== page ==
I know from my background in Anthropology that human tastes change and develop according to exposure.  When a person tries an unfamiliar food a number of times in most cases, that person will develop a taste for that food and begin to like it.  That is why pediatricians recommend having a child try any veggie at least 15 times before giving up on it (the accepted threshold for number of tastes required to develop an affinity for a particular food had always been 14).  Recent research has even indicated that the more new and different foods a person tries, the more quickly one adapts a taste for them.  I am a prime example of this.  I will try any really nutritious food over a few times, even if I don't like it, and it typically only takes me a few tries to develop a taste.  Similarly, after years of living with my cooking experimental ways, Punky is also much more willing, and even excited, to try new things and often takes a liking to them very quickly.

      So I was on a mission to encorporate peppers into as many meals as I could, but they had to be hidden.  Just like MacGvyer and I, Punky can be very bullheaded when she wants to be, and at the time she was only 4.  I don't care what anyone says; there is no reasoning with a 4 year old.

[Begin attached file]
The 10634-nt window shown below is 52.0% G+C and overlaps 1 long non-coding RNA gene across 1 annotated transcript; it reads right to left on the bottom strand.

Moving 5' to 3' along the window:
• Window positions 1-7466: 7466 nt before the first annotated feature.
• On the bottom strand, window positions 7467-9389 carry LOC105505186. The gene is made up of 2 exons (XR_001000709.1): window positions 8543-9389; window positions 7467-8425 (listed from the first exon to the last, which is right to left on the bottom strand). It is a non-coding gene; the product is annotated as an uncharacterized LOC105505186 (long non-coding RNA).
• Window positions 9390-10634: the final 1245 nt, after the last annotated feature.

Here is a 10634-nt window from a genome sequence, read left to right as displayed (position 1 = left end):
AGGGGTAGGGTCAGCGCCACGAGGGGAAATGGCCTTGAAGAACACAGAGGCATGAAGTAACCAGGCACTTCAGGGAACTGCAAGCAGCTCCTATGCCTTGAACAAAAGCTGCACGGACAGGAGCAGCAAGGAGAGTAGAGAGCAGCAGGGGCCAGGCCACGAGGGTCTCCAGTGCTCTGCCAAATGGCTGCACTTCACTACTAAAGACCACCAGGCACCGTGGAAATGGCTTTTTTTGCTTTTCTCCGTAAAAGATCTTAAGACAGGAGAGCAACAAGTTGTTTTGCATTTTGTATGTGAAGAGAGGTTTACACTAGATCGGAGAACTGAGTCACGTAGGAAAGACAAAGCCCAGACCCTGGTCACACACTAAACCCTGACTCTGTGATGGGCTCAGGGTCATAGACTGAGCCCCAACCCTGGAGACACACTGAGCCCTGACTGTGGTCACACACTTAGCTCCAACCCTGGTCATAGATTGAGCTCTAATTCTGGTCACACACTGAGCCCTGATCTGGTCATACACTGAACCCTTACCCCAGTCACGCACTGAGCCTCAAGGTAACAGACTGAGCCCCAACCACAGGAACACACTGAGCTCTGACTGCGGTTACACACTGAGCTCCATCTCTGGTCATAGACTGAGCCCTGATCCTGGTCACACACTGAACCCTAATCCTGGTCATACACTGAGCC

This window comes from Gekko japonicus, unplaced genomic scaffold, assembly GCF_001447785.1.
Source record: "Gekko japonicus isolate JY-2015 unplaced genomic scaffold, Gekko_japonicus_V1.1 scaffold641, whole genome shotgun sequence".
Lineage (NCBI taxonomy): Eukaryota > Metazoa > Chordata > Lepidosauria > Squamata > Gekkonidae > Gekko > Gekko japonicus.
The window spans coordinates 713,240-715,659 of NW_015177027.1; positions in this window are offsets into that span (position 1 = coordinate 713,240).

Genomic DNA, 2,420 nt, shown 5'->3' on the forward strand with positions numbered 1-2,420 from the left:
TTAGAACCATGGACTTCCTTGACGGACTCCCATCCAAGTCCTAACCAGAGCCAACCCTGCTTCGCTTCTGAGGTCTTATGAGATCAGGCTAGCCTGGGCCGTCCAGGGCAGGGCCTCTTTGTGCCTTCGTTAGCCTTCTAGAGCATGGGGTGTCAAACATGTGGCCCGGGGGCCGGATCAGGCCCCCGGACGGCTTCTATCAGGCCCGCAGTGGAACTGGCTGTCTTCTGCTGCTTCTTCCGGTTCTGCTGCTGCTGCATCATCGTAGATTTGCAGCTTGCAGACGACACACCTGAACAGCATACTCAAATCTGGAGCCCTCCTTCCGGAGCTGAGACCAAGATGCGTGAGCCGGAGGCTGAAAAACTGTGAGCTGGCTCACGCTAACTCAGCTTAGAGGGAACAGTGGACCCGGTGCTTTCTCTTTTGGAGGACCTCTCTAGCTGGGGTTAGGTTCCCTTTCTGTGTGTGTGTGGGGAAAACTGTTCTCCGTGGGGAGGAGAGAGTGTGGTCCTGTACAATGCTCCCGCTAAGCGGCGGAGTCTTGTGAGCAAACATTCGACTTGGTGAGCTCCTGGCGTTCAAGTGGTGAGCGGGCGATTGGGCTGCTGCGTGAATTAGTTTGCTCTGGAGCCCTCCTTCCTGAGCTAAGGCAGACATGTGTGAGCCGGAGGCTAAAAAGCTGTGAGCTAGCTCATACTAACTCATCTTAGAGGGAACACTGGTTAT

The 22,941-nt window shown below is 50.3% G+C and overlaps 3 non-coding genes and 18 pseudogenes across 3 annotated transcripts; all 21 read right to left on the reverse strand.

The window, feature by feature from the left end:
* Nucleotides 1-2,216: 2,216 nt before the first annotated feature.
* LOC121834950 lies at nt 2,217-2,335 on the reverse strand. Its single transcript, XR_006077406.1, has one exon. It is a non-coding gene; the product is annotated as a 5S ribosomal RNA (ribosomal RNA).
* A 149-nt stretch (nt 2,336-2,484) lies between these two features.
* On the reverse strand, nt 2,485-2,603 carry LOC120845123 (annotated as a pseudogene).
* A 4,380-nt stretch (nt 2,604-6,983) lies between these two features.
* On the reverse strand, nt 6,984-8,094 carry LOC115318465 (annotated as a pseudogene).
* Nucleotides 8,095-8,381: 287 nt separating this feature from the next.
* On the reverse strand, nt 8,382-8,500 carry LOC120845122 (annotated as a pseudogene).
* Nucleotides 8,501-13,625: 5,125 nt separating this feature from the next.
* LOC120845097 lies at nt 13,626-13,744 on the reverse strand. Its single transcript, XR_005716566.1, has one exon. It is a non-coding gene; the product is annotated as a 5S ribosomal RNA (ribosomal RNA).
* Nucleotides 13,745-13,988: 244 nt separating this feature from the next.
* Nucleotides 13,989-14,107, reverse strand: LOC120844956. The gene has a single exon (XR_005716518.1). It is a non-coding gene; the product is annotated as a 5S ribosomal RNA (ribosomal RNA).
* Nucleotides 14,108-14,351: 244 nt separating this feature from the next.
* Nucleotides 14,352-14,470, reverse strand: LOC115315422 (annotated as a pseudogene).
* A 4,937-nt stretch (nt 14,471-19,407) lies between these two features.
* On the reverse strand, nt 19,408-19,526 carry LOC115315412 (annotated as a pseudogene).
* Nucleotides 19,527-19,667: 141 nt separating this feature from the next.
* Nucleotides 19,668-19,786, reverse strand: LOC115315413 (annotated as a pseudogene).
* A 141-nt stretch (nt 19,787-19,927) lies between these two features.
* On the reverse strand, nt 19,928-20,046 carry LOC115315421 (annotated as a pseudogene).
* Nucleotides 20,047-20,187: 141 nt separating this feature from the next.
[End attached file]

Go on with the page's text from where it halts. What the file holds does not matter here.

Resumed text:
I don't remember how I found out that Sloppy Joes had peppers in them, but I do know I was surprised as heck to find it out.  I guess I had never watched my mom make them growing up.  I was chatting with NotDonna about my discovery, and she already knew (heck, she may have been the one who told me).  She said that her mom, MMom, had a great sloppy joe recipe, so I called her up to get it (or maybe NotDonna called?  Either way, I got MMom's Sloppy Joe Recipe).

      I was thrilled to find out that not only did it include peppers, they were basically the main componant.  And, ultimately, this was the recipe that won Punky over on peppers.  To this day, she loves my Sloppy Joes.

      After getting Happy Herbivore, my favorite cookbook, I tried making these with Tempah instead of ground up animals, and I was thrilled with the results.  It is almost impossible to even tell the difference, and Tempah is sooooo good for you.  If anyone is trying this recipe, I implore you to try it with the Tempah.  Its so much better for you, and the result is amazing.  If you've never heard of tempah, it is a soybean product but one with a completely different texture and nutritional profile than tofu.  It's very nutritious and good for your digestion.  And, as I said, it works perfectly in this recipe.  There is also a sauce recipe in Happy Herbivore, but I perfer the recipe I got from MMom, below.